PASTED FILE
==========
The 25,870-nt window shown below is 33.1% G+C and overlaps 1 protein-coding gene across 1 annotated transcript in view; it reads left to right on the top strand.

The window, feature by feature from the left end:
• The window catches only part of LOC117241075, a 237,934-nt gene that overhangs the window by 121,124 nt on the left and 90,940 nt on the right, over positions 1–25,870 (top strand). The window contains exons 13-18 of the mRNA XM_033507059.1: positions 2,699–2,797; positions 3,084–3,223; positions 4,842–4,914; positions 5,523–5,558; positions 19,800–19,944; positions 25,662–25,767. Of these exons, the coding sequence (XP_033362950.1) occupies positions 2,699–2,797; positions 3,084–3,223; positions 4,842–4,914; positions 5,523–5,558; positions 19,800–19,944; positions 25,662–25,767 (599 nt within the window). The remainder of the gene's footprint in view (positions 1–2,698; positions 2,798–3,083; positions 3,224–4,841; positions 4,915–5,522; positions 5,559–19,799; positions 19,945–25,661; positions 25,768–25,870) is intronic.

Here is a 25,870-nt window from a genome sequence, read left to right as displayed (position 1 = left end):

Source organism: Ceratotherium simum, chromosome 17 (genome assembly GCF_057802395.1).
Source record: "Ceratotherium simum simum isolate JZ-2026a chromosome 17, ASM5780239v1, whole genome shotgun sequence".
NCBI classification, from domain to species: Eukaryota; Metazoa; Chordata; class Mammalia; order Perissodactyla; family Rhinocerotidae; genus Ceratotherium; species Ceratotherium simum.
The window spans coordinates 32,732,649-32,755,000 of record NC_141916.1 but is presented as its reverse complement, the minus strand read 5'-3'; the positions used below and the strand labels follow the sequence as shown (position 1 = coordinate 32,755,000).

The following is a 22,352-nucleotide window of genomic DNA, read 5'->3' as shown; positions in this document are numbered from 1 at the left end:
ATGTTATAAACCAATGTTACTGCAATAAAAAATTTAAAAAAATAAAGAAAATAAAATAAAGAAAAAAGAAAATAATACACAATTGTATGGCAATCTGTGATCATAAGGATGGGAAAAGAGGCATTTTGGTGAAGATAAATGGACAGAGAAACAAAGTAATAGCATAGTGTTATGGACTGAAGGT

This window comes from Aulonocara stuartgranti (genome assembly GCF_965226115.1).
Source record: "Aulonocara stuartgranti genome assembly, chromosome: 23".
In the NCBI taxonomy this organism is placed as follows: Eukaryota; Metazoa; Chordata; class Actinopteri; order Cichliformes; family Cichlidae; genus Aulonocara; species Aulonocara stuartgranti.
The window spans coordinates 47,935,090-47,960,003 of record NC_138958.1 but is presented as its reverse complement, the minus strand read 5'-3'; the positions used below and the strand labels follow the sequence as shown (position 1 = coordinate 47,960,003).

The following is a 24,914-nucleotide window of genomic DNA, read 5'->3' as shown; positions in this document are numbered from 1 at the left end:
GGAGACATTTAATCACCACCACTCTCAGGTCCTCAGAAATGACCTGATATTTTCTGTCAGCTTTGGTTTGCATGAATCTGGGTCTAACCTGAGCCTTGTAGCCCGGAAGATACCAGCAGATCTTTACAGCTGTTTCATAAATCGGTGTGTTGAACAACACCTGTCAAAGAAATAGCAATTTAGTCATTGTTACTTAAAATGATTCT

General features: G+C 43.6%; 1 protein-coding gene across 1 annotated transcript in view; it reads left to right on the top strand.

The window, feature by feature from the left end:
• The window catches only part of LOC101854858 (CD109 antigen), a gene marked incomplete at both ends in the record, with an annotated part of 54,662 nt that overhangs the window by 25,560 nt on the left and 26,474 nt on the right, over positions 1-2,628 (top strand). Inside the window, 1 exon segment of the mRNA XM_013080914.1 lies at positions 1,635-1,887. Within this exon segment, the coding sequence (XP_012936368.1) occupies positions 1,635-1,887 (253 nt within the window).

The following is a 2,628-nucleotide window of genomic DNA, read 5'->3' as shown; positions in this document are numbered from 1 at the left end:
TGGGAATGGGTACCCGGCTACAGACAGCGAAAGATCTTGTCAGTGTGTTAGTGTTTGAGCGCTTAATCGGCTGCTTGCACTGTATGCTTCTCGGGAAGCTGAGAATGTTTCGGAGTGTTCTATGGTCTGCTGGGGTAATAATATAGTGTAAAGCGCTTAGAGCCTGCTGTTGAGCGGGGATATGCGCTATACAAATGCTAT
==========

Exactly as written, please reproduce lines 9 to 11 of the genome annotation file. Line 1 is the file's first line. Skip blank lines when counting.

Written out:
The following is a 22,352-nucleotide window of genomic DNA, read 5'->3' as shown; positions in this document are numbered from 1 at the left end:
ATGTTATAAACCAATGTTACTGCAATAAAAAATTTAAAAAAATAAAGAAAATAAAATAAAGAAAAAAGAAAATAATACACAATTGTATGGCAATCTGTGATCATAAGGATGGGAAAAGAGGCATTTTGGTGAAGATAAATGGACAGAGAAACAAAGTAATAGCATAGTGTTATGGACTGAAGGT

This window comes from Aulonocara stuartgranti (genome assembly GCF_965226115.1).